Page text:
Speech by President of the Republic Sauli Niinistö at the Senate of the Republic of Mexico on 26 May 2015

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This state visit to Mexico is a great honour for me and my spouse. I particularly appreciate having the opportunity to speak here in the cradle of Mexican democracy, during the ceremonial session of the Senate’s permanent committee and the Chamber of Deputies. Alongside meeting the President of the Republic, this is the highlight of our visit. I would like to take the opportunity to refer to the spirit of respect, friendship and cooperation that exists between our countries and which I hope will be further strengthened as a result of my visit.

The last state visit by a President of Finland occurred over 16 years ago. In 1999, my predecessor President Martti Ahtisaari met with President Ernesto Zedillo, a strong supporter of inclusive globalisation, in Mexico City. Much has happened in both Finland and Mexico since that meeting.

Since then, we have seen both the positive and negative sides of the further acceleration of globalisation. We have also witnessed the growth and development of Mexico’s economy as a result of free trade.  This is no source of wonder, since Mexicans are known to be hard workers. Such growth is earned by hard work.

During that time, economic relations between our countries have flourished; with trade between Finland and Mexico amounting to almost 550 million euros last year. However, the key issue is that such trade is still growing. We can further increase and even strengthen such economic cooperation. Together – by combining Mexico’s dynamism with Finland’s innovation environment – we can achieve even more than now.

Finland’s strength has lain – and will continue to lie – in the quality of its education. Free, equal education for all irrespective of origin and wealth has proven to be our best investment in our country’s wellbeing. We do not compromise on this.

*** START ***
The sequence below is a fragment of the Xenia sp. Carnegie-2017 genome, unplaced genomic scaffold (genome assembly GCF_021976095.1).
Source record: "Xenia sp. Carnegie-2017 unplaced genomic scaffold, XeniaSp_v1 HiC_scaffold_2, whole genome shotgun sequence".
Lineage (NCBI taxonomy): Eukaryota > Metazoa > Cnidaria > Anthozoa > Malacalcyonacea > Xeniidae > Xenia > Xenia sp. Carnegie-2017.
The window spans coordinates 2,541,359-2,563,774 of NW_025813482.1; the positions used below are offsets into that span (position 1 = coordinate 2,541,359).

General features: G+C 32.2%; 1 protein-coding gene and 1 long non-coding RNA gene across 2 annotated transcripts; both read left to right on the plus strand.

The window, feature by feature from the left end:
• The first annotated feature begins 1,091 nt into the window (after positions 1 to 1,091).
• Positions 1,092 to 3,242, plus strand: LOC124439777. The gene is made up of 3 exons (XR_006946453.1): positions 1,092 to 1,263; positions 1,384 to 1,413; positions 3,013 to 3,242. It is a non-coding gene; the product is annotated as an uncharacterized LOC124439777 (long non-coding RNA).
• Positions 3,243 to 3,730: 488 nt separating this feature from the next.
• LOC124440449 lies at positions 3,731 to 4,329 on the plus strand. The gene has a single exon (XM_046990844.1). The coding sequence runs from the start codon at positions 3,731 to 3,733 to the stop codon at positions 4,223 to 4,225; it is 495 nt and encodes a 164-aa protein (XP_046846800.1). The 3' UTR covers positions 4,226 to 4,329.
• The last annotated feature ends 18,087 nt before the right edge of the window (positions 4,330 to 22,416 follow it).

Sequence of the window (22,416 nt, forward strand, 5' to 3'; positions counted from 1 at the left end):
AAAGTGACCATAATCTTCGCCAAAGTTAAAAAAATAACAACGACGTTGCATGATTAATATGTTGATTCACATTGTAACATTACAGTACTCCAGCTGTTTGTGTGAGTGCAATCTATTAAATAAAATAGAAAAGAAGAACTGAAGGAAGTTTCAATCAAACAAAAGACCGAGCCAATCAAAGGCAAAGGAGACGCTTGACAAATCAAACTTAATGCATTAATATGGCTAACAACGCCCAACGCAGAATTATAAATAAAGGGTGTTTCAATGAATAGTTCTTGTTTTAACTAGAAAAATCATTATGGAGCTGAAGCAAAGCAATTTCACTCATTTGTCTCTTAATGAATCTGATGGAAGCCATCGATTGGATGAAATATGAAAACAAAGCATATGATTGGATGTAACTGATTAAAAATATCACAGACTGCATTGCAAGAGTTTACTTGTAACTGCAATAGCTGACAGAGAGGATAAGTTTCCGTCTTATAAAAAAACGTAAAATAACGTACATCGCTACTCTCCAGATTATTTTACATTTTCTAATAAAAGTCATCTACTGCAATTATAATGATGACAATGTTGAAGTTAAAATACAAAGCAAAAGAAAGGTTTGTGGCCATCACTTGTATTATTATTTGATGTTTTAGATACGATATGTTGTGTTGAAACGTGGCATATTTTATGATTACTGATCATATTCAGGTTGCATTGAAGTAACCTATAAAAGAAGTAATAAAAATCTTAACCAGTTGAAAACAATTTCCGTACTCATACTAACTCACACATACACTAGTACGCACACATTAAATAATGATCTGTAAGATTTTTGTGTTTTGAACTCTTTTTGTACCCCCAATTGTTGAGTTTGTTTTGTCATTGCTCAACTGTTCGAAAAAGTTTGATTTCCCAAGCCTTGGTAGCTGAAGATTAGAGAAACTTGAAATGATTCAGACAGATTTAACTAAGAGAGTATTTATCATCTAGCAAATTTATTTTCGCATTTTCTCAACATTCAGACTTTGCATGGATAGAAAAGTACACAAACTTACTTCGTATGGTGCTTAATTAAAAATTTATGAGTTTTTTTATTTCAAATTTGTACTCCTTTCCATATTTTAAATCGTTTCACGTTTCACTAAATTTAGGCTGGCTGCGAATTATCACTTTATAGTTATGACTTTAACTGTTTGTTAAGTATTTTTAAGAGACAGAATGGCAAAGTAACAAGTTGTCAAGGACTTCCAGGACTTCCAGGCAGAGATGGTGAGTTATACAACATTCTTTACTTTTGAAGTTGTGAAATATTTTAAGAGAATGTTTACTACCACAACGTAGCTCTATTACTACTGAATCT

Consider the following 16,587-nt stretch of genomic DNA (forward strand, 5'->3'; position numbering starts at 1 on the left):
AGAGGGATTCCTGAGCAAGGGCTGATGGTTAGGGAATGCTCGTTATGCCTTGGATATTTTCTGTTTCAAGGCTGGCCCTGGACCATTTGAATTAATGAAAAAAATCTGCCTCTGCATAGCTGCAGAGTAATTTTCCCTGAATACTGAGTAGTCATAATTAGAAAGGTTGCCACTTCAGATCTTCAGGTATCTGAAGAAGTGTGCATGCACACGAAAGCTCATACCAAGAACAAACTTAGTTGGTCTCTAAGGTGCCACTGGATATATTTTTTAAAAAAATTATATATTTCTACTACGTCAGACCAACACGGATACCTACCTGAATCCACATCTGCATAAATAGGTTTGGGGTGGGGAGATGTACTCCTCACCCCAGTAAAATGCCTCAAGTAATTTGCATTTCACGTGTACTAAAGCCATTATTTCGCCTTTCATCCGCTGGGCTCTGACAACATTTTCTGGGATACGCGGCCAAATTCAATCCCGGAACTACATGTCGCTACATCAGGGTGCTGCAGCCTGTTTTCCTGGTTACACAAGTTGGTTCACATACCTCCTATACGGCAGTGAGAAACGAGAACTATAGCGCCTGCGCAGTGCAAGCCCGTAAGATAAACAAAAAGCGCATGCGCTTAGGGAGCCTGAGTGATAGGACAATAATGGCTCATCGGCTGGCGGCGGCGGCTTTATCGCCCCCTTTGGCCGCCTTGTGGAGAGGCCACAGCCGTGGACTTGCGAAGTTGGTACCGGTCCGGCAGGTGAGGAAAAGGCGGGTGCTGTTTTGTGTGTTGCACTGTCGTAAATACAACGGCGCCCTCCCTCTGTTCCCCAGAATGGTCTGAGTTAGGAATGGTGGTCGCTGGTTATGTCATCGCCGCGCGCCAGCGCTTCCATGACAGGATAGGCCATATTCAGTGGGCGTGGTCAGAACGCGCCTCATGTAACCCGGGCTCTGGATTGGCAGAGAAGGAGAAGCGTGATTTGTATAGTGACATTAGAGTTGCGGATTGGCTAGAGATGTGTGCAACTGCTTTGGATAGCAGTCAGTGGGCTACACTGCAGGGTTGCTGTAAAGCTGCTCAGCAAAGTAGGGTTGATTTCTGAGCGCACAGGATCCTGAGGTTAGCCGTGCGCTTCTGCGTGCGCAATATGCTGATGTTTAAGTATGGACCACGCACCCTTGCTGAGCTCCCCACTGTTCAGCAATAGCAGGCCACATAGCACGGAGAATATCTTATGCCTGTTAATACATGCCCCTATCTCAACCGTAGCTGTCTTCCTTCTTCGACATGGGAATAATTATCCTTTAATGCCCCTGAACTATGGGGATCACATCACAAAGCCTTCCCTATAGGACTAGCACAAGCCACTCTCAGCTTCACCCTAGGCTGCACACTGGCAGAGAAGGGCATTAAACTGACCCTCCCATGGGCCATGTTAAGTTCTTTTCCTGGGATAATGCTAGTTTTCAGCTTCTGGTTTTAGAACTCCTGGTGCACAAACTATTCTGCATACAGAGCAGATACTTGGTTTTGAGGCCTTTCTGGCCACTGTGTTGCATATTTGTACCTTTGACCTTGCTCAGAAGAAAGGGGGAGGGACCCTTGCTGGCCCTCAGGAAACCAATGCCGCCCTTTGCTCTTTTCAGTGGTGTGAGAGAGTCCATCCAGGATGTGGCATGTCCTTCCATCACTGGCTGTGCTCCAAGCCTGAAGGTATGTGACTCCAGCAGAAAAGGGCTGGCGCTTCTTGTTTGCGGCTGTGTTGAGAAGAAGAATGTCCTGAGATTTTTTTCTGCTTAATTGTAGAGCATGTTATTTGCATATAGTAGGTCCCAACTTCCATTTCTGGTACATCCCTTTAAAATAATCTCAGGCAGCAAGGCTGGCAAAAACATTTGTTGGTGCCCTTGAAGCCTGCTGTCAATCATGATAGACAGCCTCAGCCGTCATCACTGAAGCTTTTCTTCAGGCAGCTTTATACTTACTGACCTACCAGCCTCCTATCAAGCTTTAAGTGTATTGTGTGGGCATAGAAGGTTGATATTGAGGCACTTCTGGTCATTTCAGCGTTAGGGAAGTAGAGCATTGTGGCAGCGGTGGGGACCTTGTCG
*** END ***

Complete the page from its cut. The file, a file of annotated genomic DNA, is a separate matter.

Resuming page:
In Finland, we also believe in the power of innovations to improve competitiveness. Finland currently invests around 3.5 per cent of its GNP in research and development. I understand that Mexico too aims to invest in innovation and improving the quality of its education.

On this visit I am accompanied by representatives of the Finnish maritime, energy, telecommunications, green mining, clean technology and education sectors. These representatives have already shared their experiences with their Mexican counterparts and have proposed joint endeavours. Yesterday, the Finnish export organisation Finpro signed an important cooperation document with ProMéxico, with the objective of increasing economic and commercial cooperation between companies within our respective countries.

However, we cannot live by bread alone, but also need culture. Cultural exchange has also increased between our countries.  Design, science and architecture are areas of Finnish culture that have been particularly popular in Mexico. I find it particularly exciting that young people, based on their common tastes in music and cinema, are at the forefront of modern culture. Even I have been aware of the success of Mexican directors – even if I do not view myself as being ‘over the hill’ just yet.

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Finland and Mexico share certain aspects of their history. Mexico’s constitution was enacted in 1917 after the Mexican revolution. In the same year, Finland became independent from the Russian Empire during the upheavals of the October revolution. We both experienced a civil war and we both learned how to live next to a giant.

On behalf of the Mexican government and its people, a former President of the Republic of Mexico, Lázaro Cardenas, expressed his sympathy with the Finnish people after the Soviet Union attacked Finland to begin the winter war in 1939. Our nation greatly appreciated this important gesture.

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At the beginning of my speech, I mentioned that globalisation has created problems as well as benefits and would now like to shed some light on these by returning to the present day and its challenges. As in Finland, intensifying competition has seen traditional industries shrink or even disappear from Mexico. Adapting to the situation has been difficult and, in places, has even led to increases in inequality.